The steady group was around 12 of us plus a couple of riders from the coaching team, Rowe & King and Sam from Team Wiggins. Thankfully as we rolled out and started to ride properly – in pairs side-by-side – I felt comfortable and pretty confident that I would not be dropped. At least not immediately.

What I had not done was check out the route in advance. Perhaps that was a good thing. But it did mean that I was not really ready for the amount of climbing and descending we would be doing. Wikipedia says that:

Dorking/ˈdɔːr.kɪŋ/ is a market town in Surrey, England between Ranmore Common in the North Downs range of hills and Leith Hill in the Greensand Ridge

The key thing that I had not appreciated was how sharp the hills are around that area. I was not prepared for the little brutes of climbs that we encountered. Leith Hill was the biggest climb, but there seemed to be dozens of other. Each one had me in the easiest gear I could get the bike in and most of them required me to be out of the saddle to keep upward momentum.

Then, of course, each climb would be followed by an equally sharp downhill. Most often on narrow country roads, with a ridge of loose gravel running down the middle. As someone who is a bit nervous about riding downhill, I could not work out what I struggled with more – the quad-shredding climbs meandering across the road at 8kph or the fast, twisting downhills, trying to avoid the potholes and on-coming cars at 45kph that immediately followed.

Towards the end of the ride we found ourselves on more undulating roads and the speed picked up a bit. This was undoubtedly my favourite part of the ride.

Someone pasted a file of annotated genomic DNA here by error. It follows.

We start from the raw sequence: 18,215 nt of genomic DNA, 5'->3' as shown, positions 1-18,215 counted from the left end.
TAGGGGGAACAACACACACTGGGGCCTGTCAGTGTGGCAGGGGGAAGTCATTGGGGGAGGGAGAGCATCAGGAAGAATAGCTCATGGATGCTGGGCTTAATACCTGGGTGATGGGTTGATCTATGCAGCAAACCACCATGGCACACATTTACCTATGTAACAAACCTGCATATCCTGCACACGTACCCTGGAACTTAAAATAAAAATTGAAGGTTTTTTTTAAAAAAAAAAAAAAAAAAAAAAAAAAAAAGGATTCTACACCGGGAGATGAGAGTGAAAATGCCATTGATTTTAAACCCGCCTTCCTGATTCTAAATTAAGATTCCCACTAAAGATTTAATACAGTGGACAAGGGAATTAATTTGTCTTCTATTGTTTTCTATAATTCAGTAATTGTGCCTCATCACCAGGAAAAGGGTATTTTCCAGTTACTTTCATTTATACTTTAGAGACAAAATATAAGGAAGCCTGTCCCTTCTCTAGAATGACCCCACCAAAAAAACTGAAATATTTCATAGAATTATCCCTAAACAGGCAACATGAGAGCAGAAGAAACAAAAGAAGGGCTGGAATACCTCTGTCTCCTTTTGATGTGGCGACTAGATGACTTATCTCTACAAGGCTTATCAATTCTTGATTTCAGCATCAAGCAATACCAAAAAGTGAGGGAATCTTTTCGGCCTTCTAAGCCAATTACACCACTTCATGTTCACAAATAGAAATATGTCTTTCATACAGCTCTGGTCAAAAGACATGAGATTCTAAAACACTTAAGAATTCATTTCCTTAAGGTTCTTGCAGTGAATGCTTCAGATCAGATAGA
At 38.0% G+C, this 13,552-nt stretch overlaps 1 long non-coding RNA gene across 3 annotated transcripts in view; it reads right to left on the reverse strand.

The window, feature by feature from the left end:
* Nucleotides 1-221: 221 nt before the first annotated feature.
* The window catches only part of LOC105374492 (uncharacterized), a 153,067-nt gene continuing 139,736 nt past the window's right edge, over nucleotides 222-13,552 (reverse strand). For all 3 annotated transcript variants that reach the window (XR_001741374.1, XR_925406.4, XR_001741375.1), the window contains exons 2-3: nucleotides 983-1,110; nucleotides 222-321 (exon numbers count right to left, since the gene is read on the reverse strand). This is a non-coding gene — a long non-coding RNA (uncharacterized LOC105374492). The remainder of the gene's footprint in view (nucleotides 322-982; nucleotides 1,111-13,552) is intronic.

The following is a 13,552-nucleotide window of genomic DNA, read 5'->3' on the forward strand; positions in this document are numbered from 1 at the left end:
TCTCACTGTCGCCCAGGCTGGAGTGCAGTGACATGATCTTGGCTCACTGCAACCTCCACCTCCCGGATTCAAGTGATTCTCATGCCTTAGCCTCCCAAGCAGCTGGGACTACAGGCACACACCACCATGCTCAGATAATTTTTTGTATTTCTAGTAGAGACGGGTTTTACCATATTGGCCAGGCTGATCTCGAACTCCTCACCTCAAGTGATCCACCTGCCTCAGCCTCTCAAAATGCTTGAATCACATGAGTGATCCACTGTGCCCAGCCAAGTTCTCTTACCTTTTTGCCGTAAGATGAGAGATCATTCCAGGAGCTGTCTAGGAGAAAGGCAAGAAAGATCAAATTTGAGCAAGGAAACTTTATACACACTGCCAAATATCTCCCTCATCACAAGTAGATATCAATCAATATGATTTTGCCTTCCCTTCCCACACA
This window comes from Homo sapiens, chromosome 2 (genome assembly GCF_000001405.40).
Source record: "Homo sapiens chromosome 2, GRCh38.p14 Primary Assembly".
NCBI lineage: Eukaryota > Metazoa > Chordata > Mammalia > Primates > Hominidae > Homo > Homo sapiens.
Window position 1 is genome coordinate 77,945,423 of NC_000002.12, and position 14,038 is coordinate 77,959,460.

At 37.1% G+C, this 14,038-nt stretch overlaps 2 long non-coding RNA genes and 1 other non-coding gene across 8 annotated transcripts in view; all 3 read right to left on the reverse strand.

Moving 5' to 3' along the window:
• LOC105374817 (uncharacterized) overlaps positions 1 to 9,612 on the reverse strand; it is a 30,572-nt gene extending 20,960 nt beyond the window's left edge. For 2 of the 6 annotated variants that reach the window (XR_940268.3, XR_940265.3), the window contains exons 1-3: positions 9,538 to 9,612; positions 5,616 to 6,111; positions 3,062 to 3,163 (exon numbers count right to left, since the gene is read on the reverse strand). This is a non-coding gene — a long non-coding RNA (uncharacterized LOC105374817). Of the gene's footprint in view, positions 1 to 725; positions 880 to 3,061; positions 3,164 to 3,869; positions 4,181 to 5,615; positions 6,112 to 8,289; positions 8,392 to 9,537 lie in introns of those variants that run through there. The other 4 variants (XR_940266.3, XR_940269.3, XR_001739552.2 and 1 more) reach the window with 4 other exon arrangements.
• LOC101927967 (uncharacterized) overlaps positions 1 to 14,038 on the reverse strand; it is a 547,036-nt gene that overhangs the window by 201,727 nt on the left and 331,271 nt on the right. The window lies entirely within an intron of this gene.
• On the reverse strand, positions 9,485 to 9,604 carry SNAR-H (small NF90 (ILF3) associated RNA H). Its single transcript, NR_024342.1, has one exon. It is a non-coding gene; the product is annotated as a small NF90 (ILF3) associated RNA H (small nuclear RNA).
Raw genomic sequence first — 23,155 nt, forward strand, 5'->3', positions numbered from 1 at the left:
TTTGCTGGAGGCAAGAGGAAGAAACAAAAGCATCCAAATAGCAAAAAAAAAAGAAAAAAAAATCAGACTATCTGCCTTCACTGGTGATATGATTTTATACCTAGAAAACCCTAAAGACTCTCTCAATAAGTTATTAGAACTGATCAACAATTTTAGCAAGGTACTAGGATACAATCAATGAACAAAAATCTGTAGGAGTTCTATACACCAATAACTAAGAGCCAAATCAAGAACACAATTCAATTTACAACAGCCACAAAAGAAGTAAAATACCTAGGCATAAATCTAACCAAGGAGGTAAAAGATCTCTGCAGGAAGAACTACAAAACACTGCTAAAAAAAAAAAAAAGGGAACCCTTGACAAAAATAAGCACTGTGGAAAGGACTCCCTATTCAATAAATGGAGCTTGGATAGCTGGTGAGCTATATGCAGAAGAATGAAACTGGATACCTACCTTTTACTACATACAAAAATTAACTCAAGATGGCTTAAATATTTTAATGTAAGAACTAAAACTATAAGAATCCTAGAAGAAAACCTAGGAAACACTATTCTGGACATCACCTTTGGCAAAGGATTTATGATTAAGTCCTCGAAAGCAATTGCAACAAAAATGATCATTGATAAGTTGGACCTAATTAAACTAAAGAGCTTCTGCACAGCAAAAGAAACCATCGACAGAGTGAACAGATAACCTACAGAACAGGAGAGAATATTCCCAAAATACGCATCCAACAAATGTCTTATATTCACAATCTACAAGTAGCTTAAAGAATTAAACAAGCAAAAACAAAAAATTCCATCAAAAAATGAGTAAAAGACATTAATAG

And then Box Hill came …

Riding Up Box Hill to the Cafe

Actually riding up Box Hill was great. Instead of a long, steep grind, I found switchbacks on Zigzag Hill, that resembled – albeit only slightly – what you might find in an alpine setting. Except much, much shorter. I didn’t even need to change out of the big ring. In comparison to the hills we have ridden up for 3 hours, the final climb was a breeze.

At the top the Saxosport Ride Like A Pro team for 2017 regrouped and we finally had a chance to chat properly for a while. The ride had not been the right opportunity to chat – there was too much pain on the climbs and concentrating on the descents. But we shared some thoughts on the ride and started planning what we will be doing next.

Honestly, I think the team – certainly the group I rode with – are all great. It was a pleasure to meet them.

And as for lessons learned. Well the first one is that I have a long (long) way to go as far as improving my cycling is concerned. I think this is probably a project that will take a few years. It will be a matter of getting fitter and stronger, improving my bike handling skills and developing more confidence.

Thankfully as part of Saxobanks RLAP programme, I am in a great position to become a better cyclist. I’m excited to see where this journey will take me (thanks Saxobank!)


Saxobank to the rescue

If you read my last post, you will know that I have recently been in withdrawl from running – mourning the loss of an addiction that took me from hatred of what I had become to one of the proudest moments in my life.